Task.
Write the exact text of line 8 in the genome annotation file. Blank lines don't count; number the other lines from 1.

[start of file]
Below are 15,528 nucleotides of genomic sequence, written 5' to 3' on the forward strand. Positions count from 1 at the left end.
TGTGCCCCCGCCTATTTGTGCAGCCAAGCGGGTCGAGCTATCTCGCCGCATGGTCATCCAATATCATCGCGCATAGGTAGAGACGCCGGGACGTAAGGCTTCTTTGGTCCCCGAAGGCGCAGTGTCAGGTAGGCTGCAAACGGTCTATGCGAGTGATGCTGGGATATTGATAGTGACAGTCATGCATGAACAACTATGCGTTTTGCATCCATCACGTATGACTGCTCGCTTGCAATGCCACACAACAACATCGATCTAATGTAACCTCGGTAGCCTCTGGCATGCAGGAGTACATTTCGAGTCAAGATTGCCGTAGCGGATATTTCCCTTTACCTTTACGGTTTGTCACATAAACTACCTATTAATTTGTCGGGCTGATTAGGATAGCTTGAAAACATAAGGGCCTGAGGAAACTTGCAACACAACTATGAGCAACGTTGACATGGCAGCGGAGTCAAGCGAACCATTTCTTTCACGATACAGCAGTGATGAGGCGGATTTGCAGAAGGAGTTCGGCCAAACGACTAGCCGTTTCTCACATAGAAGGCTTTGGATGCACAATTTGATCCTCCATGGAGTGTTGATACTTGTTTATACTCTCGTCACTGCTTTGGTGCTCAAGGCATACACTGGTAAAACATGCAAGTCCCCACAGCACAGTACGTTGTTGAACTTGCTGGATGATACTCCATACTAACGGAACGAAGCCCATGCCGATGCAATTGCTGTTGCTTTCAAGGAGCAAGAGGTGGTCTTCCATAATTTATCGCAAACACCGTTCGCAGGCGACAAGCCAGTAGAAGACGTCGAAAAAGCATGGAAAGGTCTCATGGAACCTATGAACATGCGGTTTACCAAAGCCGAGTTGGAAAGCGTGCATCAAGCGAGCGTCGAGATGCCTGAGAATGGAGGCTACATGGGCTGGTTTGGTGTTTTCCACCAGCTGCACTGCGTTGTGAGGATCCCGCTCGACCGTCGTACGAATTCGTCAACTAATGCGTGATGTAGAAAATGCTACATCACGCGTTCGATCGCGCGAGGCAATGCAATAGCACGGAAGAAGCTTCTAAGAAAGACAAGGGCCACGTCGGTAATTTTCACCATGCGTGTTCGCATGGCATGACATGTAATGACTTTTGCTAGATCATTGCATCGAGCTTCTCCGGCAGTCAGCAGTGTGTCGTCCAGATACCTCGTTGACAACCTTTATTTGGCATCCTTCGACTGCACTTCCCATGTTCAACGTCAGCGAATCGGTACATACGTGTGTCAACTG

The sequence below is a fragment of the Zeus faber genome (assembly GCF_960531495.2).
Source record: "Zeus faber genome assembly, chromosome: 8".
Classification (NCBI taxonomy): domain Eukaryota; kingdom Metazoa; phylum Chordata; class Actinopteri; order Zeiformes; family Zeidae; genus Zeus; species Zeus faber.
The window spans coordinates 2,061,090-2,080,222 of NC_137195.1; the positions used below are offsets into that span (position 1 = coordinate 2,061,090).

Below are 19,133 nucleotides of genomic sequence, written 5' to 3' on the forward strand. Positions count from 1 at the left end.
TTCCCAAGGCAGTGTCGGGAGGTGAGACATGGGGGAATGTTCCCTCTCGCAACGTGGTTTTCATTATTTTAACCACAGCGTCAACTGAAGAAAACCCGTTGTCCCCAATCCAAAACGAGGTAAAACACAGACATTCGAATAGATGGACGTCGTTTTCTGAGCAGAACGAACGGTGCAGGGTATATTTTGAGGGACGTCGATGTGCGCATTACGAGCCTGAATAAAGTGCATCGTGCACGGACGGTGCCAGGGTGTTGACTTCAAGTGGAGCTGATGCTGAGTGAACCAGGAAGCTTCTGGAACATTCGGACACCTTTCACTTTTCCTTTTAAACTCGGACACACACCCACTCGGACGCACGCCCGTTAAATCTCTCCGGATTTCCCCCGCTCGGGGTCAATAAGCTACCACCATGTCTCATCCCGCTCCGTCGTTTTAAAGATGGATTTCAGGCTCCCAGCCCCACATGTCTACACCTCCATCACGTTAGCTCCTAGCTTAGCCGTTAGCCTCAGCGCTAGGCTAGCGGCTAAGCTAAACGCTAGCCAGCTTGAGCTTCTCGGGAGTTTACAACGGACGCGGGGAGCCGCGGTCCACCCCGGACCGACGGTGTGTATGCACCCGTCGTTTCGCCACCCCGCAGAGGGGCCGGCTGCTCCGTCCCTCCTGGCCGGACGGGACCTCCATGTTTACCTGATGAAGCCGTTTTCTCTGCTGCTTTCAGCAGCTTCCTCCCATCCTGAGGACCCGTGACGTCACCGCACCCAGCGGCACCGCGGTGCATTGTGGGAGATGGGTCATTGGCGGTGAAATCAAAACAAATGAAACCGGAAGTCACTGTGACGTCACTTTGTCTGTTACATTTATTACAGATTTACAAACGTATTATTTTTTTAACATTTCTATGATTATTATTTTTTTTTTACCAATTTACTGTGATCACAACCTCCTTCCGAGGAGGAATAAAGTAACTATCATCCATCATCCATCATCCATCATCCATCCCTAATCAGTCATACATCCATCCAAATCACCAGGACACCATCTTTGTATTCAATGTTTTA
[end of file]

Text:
TTCCCAAGGCAGTGTCGGGAGGTGAGACATGGGGGAATGTTCCCTCTCGCAACGTGGTTTTCATTATTTTAACCACAGCGTCAACTGAAGAAAACCCGTTGTCCCCAATCCAAAACGAGGTAAAACACAGACATTCGAATAGATGGACGTCGTTTTCTGAGCAGAACGAACGGTGCAGGGTATATTTTGAGGGACGTCGATGTGCGCATTACGAGCCTGAATAAAGTGCATCGTGCACGGACGGTGCCAGGGTGTTGACTTCAAGTGGAGCTGATGCTGAGTGAACCAGGAAGCTTCTGGAACATTCGGACACCTTTCACTTTTCCTTTTAAACTCGGACACACACCCACTCGGACGCACGCCCGTTAAATCTCTCCGGATTTCCCCCGCTCGGGGTCAATAAGCTACCACCATGTCTCATCCCGCTCCGTCGTTTTAAAGATGGATTTCAGGCTCCCAGCCCCACATGTCTACACCTCCATCACGTTAGCTCCTAGCTTAGCCGTTAGCCTCAGCGCTAGGCTAGCGGCTAAGCTAAACGCTAGCCAGCTTGAGCTTCTCGGGAGTTTACAACGGACGCGGGGAGCCGCGGTCCACCCCGGACCGACGGTGTGTATGCACCCGTCGTTTCGCCACCCCGCAGAGGGGCCGGCTGCTCCGTCCCTCCTGGCCGGACGGGACCTCCATGTTTACCTGATGAAGCCGTTTTCTCTGCTGCTTTCAGCAGCTTCCTCCCATCCTGAGGACCCGTGACGTCACCGCACCCAGCGGCACCGCGGTGCATTGTGGGAGATGGGTCATTGGCGGTGAAATCAAAACAAATGAAACCGGAAGTCACTGTGACGTCACTTTGTCTGTTACATTTATTACAGATTTACAAACGTATTATTTTTTTAACATTTCTATGATTATTATTTTTTTTTTACCAATTTACTGTGATCACAACCTCCTTCCGAGGAGGAATAAAGTAACTATCATCCATCATCCATCATCCATCATCCATCCCTAATCAGTCATACATCCATCCAAATCACCAGGACACCATCTTTGTATTCAATGTTTTA